Thursday, September 24, 2009

Fall-Winter Reading Group Picks

Here's the long awaited Fall/Winter 2010 Top Ten Reading Group picks from IndieBound:

1. Hotel on the Corner of Bitter and Sweet: A Novel by Jamie Ford

"In 1986, Henry Lee happens upon the Panama Hotel in Seattle, where discoveries in the basement bring back haunting memories of the 1940s. Hotel on the Corner of Bitter and Sweet tells of family pride, innocence, young love, jazz clubs, and internment. This novel will delight all ages -- it's good for reading aloud and great for discussions." --Barbara Theroux, Fact & Fiction, Missoula, MT

2. Mudbound: A Novel by Hillary Jordan

"Set in 1940s Mississippi, Mudbound tells the story of how World War II becomes a catalyst for change for those living on a Delta farm. Racism weighs heavily in the story, but Jordan's respect for the complexities of the character's lives, and her pragmatic honesty, build empathy and hope in the reader. This winner of the Bellwether Prize will become a book group favorite." --Dianne Patrick, Snowbound Books, Marquette, MI

3. Olive Kitteridge by Elizabeth Strout

"The book discussion we had about Elizabeth Strout's Pulitzer Prize-winning novel about Olive Kitteridge, a retired schoolteacher in a little town in Maine, was one of the best we ever had. The reading group members were incredibly passionate about their love of the book and their love (and hatred) of Olive. We laughed and cried, and one member called us afterward and asked what we were going to read to get us that riled up again!" --Deb McDonald, Garden District Book Shop, New Orleans, LA

4. Still Alice: A Novel by Lisa Genova

"Still Alice tells the story of a 50-year-old Harvard psychology and linguistics professor in the year following diagnosis of early onset Alzheimer's disease. Her struggles with the effect on her work life, and her family's attempts to cope, are compelling and entirely believable. Genova's doctorate in neuroscience lets information flow naturally as part of a tender story, perfect for book groups." --Carla Jimenez, Inkwood Books, Tampa, FL

5. The Gift of Rain: A Novel by Tan Twan Eng

"This is a coming-of-age book set in one of the worst times and places to come of age -- Panang, an island off the Malay Peninsula, just before the start of WWII. Sixteen-year-old Philip Hutton is torn between destiny and duty, but how do you choose when duty to country, family, friends, and mentor conflict? This is a lyrical, thought-provoking novel filled with many layers of loss and love." --Ann Carlson, Harborwalk Books, Georgetown, SC

6. The Help: A Novel by Kathryn Stockett

"We've been telling our customers who are members of book groups to read this story of race-ridden, 1960s Jackson, Mississippi. Unforgettable characters live out a story that makes you rage against intolerance as you step into the lives of three Southern women who are committed to creating change." --Gail Wetta, Anderson's Bookshop, Naperville, IL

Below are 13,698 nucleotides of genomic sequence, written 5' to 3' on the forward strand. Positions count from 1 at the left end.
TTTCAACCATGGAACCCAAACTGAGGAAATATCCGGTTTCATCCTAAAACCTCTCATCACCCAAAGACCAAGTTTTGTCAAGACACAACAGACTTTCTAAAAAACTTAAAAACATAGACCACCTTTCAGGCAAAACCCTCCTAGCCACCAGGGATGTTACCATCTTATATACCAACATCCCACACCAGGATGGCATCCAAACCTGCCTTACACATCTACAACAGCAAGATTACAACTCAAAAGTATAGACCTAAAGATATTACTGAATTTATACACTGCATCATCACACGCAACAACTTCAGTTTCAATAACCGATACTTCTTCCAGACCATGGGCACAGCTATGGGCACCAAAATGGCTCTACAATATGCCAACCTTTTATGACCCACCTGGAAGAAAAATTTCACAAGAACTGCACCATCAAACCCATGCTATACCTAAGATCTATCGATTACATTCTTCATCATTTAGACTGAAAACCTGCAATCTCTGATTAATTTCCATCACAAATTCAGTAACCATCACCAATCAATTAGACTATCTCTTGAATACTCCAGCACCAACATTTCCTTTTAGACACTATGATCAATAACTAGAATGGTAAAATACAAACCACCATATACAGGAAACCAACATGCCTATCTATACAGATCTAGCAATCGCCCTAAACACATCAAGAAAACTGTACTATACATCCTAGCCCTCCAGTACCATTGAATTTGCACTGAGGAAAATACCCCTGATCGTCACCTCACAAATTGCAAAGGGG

7. The Well and the Mine: A Novel by Gin Phillips

"Young Tess Moore watches as someone throws a baby into a well. This starts a remarkable adventure through 1930s Alabama, in which two girls try to find out whose baby died and the Moore family just tries to survive. This has been our favorite this year and elicited a great discussion on class, race, and family." --Mary McHale, Fox Tale Books, New Durham, NH

8. The Lace Reader: A Novel by Brunonia Barry

"The Lace Reader is a suspenseful intense read that thoughtfully mixes New England history and lore with the present. This is a one-sitting, must-discuss-afterward type of book!" --Angela Rodman, Third Street Books, McMinnville, OR

9. The Outlander: A Novel by Gil Adamson

"The Canadian Rockies, described with intensity, are the stage for an outlaw heroine's improbable ride from vengeance, both her own and that of her victim's kin. Thrilling in the way an imaginative page-turner should be, the story is nonetheless hooked upon the barbs of real events and real personalities." --Neil Strandberg, Tattered Cover Bookstore, Denver, CO

10. The Housekeeper and the Professor: A Novel by Yoko Ogawa

"A young, single mother is dispatched by her agency as the tenth housekeeper to try to meet the unusual demands of tending house for a mathematics professor who's suffered a serious brain injury. She not only manages to meet the challenge, but she discovers a beautiful new world for herself and her son through their unique relationship with this extraordinary man. A very tender and absolutely delightful story!" --Linda Findlay, University Book Store, Seattle, WA

For more reading group picks click here. (scroll down)

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